By Maj. Gen. Nick Justice (U.S. Army Research, Development and Engineering Command and Aberdeen Proving Ground Commanding General)November 4, 2010
There is excitement in the air at Aberdeen Proving Ground. You can feel it when you drive past a construction site. Buildings are going up at an unprecedented pace, roads are being finished, new units are reporting for duty. We are in the midst of an awakening and it feels good to be a part of it.
But how can we harness this collective energy' What I would suggest is embracing a common framework for how we do business. Over the past few weeks, we've discussed the 5 P's.
What are the 5 P's' It's a way of thinking and working. The 5 P's are: people, places, purse, processes and products. It's a way to accomplish the mission and maintain focus.
This week I want to talk about processes. This is how we define it in the Research, Development and Engineering Command: Develop integrated business processes that enable RDECOM to operate as a unified, agile, innovative and collaborative command.
The Secretary of the Army, the Honorable John McHugh, stressed processes last week at the Association of the United States Army annual meeting in Washington, D.C. He said change is coming and we need to be prepared.
Specifically, the Secretary said after his first year on the job, "I felt the need to begin a process of finding how our Army can do things smaller, smarter, cheaper and better."
We take our direction from the top. This concept is something we can all embrace. In fact, it is a philosophy we must embrace.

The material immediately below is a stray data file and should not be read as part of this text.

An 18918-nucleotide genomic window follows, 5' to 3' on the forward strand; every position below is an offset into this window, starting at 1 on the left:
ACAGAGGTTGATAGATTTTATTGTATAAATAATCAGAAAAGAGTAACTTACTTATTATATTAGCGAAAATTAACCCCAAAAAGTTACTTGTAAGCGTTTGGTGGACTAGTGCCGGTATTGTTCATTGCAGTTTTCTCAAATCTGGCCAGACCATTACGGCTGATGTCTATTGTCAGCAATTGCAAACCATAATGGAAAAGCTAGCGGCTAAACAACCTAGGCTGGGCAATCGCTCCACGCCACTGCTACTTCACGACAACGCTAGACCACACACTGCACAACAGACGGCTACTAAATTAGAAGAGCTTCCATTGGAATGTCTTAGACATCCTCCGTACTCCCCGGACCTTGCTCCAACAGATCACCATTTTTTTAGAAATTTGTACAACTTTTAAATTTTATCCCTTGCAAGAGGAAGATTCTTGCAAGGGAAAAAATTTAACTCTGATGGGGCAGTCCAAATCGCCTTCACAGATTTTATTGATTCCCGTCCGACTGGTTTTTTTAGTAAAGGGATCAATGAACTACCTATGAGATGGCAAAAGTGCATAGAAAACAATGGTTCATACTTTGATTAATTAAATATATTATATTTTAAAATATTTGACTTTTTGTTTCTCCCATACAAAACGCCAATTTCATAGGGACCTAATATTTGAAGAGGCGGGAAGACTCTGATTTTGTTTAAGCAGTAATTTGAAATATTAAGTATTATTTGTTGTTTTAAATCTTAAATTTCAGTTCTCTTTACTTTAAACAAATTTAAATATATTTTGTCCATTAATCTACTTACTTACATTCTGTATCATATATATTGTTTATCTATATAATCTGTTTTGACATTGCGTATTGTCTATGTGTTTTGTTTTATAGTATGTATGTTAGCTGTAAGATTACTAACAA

How can we do things smaller, smarter, cheaper and better'
There are many ways to tackle this question. As an individual you start by questioning your methods. Are you doing things the way that's always been done' Have you questioned the status quo' Have you considered an alternate path'
Examining your personal actions and the steps you go through to accomplish your mission is the start of good process management.
On a bigger scale, you mesh with your team members and co-workers to integrate business processes that lead to reaching organizational goals. As a team, do you question your processes'
Change is not something new. We are in a constant state of change. We're evolving into something better than what we were because we examine our decisions, learn from the past and seek out a better future.
I encourage you to review the Army Performance Improvement Criteria. It's been the way we've measured our processes for the past decade. I believe it is a valuable resource for leading change and raising an organization's performance expectations and standards.
In my opinion, what we need is a culture of process improvement where we facilitate communication and share best business practices using the APIC model described in AR 5-1, Army Management Philosophy. This is a valuable tool, which empowers you with the ability to make decisions and take actions to improve processes that support the Warfighter.
Think about how powerful this knowledge makes you. I'm talking about a systematic, disciplined approach to deal with the dynamics of change. This approach to process management makes you as an individual stronger and exponentially it makes our teams and organizations stronger.
The bottom line is to first look inward and ask hard questions of yourself and your processes. Then, look to your left and right and examine how your team performs its mission. Leaders should listen to new ideas.
A major transformation is upon us. To what extent we can make the Army of the future smaller, smarter, cheaper and better will be the measure of our success.
As an institution, the Army is agile, adaptive and focused. Your role toward the greater good is to seek out how you can improve your personal process management, contribute to your organization's approach and overall improve the way the Army accomplishes its mission.
Next week, we're going to talk about another pillar of the 5 P's: Products. Army Strong!